Noodle Kugel or noodle pudding is a common Jewish dish made from egg noodles, eggs, cottage cheese and sour cream. From there it just depends on the cook. I love this semi-sweet noodle kugel made to go with a dairy dinner.
Most noodle kugel recipes can be savory or sweet.
I prefer a sweet noodle kugel and this is the noodle kugel recipe I prefer!
Kugels can be served for dessert, or with the main course, and some eat it for breakfast.
My mom always made a savory kugel. It was a dairy kugel, which she always served with chicken.
I know. BUT! We didn’t keep kosher.
Savory kugels are made without sugar. They can contain everything from onion soup mix to mushrooms, to caramelized onions, to zucchini.
Savory kugels are good.
Another but! I like mine better. I like them a little sweet.
Hers contained no sugar. As a child I really didn’t like it. She loved it!
Well, it wasn’t until I was an adult that I discovered this version of a sweeter noodle kugel.
Remember, Kankakee was not exactly the mecca (LOL) of the Jewish world.
With only about 100 Jews in our little town, I never really had the opportunity to try many Jewish dishes.
It was when I inherited my grandmother’s Hadassah, ORT and sisterhood cookbooks, that I realized what I was missing out on.
I experimented with a few different recipes and this is what I came up with.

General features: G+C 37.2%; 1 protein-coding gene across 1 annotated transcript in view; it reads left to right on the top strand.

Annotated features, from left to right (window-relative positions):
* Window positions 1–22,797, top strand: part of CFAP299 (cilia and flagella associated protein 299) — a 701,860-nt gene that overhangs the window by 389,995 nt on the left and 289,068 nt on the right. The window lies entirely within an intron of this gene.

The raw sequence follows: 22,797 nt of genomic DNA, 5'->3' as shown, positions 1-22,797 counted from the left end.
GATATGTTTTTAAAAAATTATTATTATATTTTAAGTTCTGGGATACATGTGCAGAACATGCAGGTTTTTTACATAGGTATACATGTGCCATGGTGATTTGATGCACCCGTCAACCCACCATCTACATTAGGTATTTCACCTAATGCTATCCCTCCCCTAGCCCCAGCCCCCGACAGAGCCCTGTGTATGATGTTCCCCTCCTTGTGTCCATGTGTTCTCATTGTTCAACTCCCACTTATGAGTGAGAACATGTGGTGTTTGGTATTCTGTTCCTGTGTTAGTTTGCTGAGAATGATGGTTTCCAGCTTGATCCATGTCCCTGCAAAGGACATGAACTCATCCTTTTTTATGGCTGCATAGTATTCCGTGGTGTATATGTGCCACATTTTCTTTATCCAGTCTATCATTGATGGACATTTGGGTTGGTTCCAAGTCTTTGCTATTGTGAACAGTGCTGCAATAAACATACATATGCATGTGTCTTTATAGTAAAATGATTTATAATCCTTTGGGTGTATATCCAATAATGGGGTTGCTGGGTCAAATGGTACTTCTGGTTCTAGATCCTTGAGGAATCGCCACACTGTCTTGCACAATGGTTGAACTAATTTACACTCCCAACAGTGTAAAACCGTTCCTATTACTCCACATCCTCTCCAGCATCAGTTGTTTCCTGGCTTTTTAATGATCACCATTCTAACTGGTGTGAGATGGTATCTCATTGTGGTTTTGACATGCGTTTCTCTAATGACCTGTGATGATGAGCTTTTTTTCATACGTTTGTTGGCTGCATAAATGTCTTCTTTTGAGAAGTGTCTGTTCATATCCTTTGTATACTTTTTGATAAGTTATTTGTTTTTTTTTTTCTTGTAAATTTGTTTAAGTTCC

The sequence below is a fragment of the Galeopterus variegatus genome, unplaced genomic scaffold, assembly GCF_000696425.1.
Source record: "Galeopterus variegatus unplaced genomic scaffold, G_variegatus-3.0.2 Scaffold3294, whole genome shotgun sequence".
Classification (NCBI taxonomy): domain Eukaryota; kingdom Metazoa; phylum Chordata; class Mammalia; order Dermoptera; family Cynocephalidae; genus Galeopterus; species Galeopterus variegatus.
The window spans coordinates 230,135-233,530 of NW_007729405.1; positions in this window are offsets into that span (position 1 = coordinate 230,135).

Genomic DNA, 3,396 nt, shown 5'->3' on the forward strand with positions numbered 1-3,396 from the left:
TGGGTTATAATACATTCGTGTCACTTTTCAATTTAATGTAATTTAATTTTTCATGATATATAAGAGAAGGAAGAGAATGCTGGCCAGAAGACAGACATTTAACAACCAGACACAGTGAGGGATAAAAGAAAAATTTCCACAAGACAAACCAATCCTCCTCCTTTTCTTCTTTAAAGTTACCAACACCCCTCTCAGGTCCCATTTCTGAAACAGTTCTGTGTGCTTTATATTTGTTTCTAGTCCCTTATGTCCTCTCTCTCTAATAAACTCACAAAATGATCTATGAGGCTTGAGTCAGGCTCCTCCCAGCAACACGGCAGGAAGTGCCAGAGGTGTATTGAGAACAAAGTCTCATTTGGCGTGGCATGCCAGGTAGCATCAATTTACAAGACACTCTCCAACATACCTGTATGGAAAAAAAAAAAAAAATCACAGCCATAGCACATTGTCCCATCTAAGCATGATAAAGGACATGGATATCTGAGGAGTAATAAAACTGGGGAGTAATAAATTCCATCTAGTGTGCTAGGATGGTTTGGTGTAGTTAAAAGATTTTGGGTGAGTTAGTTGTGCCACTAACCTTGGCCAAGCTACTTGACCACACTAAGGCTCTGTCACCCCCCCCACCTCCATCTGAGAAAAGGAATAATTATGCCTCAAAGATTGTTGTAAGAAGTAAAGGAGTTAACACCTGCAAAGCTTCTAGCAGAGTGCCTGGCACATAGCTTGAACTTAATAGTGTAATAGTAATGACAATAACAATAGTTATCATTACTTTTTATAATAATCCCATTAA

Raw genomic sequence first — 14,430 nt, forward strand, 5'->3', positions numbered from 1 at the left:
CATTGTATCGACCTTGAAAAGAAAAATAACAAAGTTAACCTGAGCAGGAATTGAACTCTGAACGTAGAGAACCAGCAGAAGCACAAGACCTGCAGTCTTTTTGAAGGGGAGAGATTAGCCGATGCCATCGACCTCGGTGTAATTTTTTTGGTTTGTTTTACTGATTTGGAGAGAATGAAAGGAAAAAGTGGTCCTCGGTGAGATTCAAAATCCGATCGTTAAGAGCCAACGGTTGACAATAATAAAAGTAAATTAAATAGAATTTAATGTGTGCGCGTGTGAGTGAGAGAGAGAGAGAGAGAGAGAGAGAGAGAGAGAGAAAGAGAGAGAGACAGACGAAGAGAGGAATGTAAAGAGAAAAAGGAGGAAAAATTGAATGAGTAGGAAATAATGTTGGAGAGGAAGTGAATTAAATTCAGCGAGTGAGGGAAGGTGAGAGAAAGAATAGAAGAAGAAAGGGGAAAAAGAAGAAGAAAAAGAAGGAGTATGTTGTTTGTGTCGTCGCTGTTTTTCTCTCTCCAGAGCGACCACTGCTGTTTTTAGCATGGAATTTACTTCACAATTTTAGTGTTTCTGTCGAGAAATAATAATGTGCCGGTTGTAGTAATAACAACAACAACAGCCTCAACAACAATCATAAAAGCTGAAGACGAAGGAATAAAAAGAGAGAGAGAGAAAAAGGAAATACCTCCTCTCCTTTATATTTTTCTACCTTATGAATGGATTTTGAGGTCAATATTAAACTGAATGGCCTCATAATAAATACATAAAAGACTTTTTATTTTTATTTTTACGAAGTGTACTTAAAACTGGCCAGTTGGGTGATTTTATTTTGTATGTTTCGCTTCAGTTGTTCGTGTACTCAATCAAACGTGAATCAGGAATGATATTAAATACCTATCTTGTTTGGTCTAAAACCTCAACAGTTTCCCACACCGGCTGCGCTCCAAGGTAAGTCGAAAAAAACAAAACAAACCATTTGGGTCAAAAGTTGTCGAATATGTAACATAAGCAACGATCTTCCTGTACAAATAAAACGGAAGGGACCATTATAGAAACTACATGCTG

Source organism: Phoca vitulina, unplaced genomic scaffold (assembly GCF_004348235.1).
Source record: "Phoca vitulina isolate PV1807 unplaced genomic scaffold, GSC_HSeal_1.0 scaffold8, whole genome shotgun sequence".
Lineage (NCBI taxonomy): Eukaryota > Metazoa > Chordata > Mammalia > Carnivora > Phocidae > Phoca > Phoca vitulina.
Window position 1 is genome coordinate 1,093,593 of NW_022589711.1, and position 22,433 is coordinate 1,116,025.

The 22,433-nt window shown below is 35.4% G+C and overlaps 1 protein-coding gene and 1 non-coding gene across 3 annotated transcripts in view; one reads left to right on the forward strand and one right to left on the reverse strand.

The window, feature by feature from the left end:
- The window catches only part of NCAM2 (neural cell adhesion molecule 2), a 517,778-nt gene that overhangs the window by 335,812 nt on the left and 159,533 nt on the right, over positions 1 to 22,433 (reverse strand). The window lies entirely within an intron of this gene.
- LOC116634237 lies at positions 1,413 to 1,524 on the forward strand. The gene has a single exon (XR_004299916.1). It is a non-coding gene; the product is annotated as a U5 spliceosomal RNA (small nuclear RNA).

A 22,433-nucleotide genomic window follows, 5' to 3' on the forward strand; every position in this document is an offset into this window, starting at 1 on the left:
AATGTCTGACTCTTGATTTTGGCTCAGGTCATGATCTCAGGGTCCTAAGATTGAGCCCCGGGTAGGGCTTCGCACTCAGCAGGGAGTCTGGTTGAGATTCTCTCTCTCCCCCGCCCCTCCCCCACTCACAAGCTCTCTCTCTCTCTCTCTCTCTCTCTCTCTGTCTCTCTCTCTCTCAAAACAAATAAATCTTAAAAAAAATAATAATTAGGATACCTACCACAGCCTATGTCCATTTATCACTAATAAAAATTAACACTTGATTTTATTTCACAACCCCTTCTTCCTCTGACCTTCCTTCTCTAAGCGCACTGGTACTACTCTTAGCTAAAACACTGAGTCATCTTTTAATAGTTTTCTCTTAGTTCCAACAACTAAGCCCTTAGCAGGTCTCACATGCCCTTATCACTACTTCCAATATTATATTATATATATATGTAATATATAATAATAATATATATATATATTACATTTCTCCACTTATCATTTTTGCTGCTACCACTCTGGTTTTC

I love this noodle kugel recipe and it is comfort food to me, but my mother is still in shock that I didn’t like hers.
And though I would never serve a kugel for dessert, I do like them as a side dish with a meal.
They are great served with fish and I love reheating a slice for breakfast in the microwave, and then dolloping on raspberry or apricot jam.
Mmmmm. Jewish comfort food at its finest.
So, who doesn’t know what a Noodle kugel is?
A kugel can be called a noodle pudding but it is really just a casserole made from noodles. Unless it is made from potatoes.
In which case, it is a potato kugel recipe!
Ah, you see, that is the first question to ask when making a kugel.
If one keeps kosher than a noodle kugel, which is made from dairy products, can’t be served with meat, where as a potato kugel which is made from potatoes, eggs and oil could.
Unless it is my Omi’s potato kugel which does not contain eggs and is not for Passover.
Do you see the mishegas (craziness in Yiddish), when it comes to explaining kugels?
To make this a bit shorter- a noodle kugel is basically noodles mixed with an egg custard, and then baked.
Sometime last week the kugel popped up on my Facebook. Someone didn’t know what it was.
A day later, the daughter asked for my kugel recipe. Shocker, that she would.
After all, she never liked kugel as a child.
I used to always tell my children that just a taste would do, so they would taste, that is.
I also told them that tastes can change and so it was always important to taste, to see if in fact, their tastes did change.
This was viewed with skeptical eyes, but apparently tastes can change, as evidenced by this request.
Often one finds sweet kugels with every variety of fruit.
This year I saw a recipe for a caramel apple kugel.
And my friend posted a pineapple kugel very similar to my recipe, except with crushed pineapple.